Hair Follicle Aging

What is Senescent Alopecia?

Hair follicle aging appears to be a real thing, like any tissue in the body. Traditionally, a form of hair loss known as senescent alopecia ("SA") has been defined as a very specific type of age related thinning that is distinct from androgenetic alopecia ("AGA"). Androgenetic alopecia tends to start somewhere between age 8 and age 50 - at least that has been the traditional view. Hair thinning that occurs after age 60, with no thinning prior to this, has a high likelihood of representing senescent alopecia. (Of course other types of hair loss may also occur after age 60). A study by Karnik and colleagues in 2013 confirmed that these two conditions (AGA and SA) are truly unique. The authors studies 1200 genes in AGA and 1360 in SA and compared these to controls. Of these, 442 genes were unique to AGA, 602 genes were unique to SA and 758 genes were common to both AGA and SA.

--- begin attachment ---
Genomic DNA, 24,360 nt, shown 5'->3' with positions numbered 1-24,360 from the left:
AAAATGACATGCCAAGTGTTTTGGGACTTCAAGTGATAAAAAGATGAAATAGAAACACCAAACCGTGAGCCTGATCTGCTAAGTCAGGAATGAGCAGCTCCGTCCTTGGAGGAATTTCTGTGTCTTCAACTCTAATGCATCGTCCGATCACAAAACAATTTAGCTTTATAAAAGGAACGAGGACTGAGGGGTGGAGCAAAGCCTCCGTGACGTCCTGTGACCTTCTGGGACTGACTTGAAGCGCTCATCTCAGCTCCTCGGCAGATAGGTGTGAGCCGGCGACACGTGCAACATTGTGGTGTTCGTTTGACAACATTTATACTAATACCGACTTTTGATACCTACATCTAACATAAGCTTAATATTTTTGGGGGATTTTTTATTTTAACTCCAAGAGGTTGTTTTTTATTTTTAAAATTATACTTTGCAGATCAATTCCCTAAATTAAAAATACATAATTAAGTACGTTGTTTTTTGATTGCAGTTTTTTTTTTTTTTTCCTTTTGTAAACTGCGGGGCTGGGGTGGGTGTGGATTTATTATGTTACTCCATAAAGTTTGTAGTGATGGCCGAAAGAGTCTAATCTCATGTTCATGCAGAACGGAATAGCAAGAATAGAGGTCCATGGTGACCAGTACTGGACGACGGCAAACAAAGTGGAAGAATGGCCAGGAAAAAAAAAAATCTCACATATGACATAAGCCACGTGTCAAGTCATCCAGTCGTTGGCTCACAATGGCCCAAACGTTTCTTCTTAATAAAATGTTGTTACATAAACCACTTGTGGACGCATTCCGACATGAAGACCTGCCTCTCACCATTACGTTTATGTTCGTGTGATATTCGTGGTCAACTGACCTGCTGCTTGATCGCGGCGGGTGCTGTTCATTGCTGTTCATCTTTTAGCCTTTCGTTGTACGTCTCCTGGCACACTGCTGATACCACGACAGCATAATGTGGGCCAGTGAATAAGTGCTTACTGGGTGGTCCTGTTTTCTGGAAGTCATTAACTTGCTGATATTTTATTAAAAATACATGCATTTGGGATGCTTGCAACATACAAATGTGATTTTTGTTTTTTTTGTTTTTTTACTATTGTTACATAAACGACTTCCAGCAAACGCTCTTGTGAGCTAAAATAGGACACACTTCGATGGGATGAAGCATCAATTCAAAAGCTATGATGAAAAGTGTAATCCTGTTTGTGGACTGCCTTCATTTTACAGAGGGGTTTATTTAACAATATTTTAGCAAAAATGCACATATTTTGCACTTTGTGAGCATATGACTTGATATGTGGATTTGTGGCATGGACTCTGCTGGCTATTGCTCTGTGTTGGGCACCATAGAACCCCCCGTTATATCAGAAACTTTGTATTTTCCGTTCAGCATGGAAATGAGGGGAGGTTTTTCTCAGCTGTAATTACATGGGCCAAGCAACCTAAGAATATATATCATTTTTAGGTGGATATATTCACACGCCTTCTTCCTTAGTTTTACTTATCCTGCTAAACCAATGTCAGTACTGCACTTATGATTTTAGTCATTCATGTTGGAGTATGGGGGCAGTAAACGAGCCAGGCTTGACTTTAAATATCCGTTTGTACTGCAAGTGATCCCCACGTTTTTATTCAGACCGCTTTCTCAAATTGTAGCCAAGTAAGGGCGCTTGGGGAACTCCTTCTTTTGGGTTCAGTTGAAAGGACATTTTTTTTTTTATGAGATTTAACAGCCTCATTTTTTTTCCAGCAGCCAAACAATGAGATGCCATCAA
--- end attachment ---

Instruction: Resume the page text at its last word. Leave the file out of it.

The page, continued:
The genes that were unique to AGA included those that contribute to hair follicle development, morphology and cycling.

In contrast to androgenetic alopecia, many of the genes expressed in senescent alopecia have a role in skin and epidermal development, keratinocyte proliferation, differentiation and cell cycle regulation. In addition, the authors showed that a number of transcription factors and growth factors are significantly decreased in SA.

The concept of senescent alopecia is still open to some debate amongst experts. The studies by Karnik give credence to the unique position of these two conditions. But studies by Whiting suggested that it is not so simple as to say anyone with new thinning after age 60 has SA - many of these are also more in keeping with androgenetic alopecia. As one ages into the 70's, 80's and 90's - hair loss in the form of true senescent alopecia becomes more likely.


Karnik et al. Microarray analysis of androgenetic and senescent alopecia: comparison of gene expression shows two distinct profiles. J Dermatol Sci. 2013.

Whiting DA. How real is senescent alopecia? A histopathologic approach.
Clin Dermatol. 2011 Jan-Feb.

Dr. Jeff Donovan is a Canadian and US board certified dermatologist specializing exclusively in hair loss. To schedule a consultation, please call the Whistler office at 604.283.1887

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